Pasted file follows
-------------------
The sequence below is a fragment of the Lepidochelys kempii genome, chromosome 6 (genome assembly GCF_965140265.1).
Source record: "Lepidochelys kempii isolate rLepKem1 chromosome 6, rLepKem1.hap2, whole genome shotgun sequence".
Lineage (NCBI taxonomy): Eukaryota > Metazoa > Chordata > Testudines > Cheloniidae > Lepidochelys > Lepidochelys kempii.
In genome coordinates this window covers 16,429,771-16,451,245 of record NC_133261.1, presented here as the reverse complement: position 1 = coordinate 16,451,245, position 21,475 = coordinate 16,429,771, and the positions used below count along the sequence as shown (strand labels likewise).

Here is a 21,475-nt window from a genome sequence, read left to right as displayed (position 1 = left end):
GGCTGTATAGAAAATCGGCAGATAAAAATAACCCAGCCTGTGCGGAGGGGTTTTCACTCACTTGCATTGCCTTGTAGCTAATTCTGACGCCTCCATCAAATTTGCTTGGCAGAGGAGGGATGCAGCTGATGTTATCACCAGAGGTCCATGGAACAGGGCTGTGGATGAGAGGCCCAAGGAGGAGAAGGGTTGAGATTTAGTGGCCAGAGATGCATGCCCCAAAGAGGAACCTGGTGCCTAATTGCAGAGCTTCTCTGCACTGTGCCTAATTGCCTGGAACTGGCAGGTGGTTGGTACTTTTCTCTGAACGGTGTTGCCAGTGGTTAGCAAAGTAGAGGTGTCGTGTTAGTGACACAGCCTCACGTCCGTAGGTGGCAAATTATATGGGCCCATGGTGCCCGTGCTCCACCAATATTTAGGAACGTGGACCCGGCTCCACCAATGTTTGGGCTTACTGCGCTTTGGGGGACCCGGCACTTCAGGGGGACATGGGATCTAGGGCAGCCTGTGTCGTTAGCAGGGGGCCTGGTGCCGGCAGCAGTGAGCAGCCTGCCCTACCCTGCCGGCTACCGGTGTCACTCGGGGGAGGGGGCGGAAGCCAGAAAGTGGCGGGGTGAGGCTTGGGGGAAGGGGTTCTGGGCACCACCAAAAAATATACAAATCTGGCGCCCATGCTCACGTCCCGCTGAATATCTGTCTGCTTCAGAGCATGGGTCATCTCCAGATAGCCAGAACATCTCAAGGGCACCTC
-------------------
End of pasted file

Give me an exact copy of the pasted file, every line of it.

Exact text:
The sequence below is a fragment of the Lepidochelys kempii genome, chromosome 6 (genome assembly GCF_965140265.1).
Source record: "Lepidochelys kempii isolate rLepKem1 chromosome 6, rLepKem1.hap2, whole genome shotgun sequence".
Lineage (NCBI taxonomy): Eukaryota > Metazoa > Chordata > Testudines > Cheloniidae > Lepidochelys > Lepidochelys kempii.
In genome coordinates this window covers 16,429,771-16,451,245 of record NC_133261.1, presented here as the reverse complement: position 1 = coordinate 16,451,245, position 21,475 = coordinate 16,429,771, and the positions used below count along the sequence as shown (strand labels likewise).

Here is a 21,475-nt window from a genome sequence, read left to right as displayed (position 1 = left end):
GGCTGTATAGAAAATCGGCAGATAAAAATAACCCAGCCTGTGCGGAGGGGTTTTCACTCACTTGCATTGCCTTGTAGCTAATTCTGACGCCTCCATCAAATTTGCTTGGCAGAGGAGGGATGCAGCTGATGTTATCACCAGAGGTCCATGGAACAGGGCTGTGGATGAGAGGCCCAAGGAGGAGAAGGGTTGAGATTTAGTGGCCAGAGATGCATGCCCCAAAGAGGAACCTGGTGCCTAATTGCAGAGCTTCTCTGCACTGTGCCTAATTGCCTGGAACTGGCAGGTGGTTGGTACTTTTCTCTGAACGGTGTTGCCAGTGGTTAGCAAAGTAGAGGTGTCGTGTTAGTGACACAGCCTCACGTCCGTAGGTGGCAAATTATATGGGCCCATGGTGCCCGTGCTCCACCAATATTTAGGAACGTGGACCCGGCTCCACCAATGTTTGGGCTTACTGCGCTTTGGGGGACCCGGCACTTCAGGGGGACATGGGATCTAGGGCAGCCTGTGTCGTTAGCAGGGGGCCTGGTGCCGGCAGCAGTGAGCAGCCTGCCCTACCCTGCCGGCTACCGGTGTCACTCGGGGGAGGGGGCGGAAGCCAGAAAGTGGCGGGGTGAGGCTTGGGGGAAGGGGTTCTGGGCACCACCAAAAAATATACAAATCTGGCGCCCATGCTCACGTCCCGCTGAATATCTGTCTGCTTCAGAGCATGGGTCATCTCCAGATAGCCAGAACATCTCAAGGGCACCTC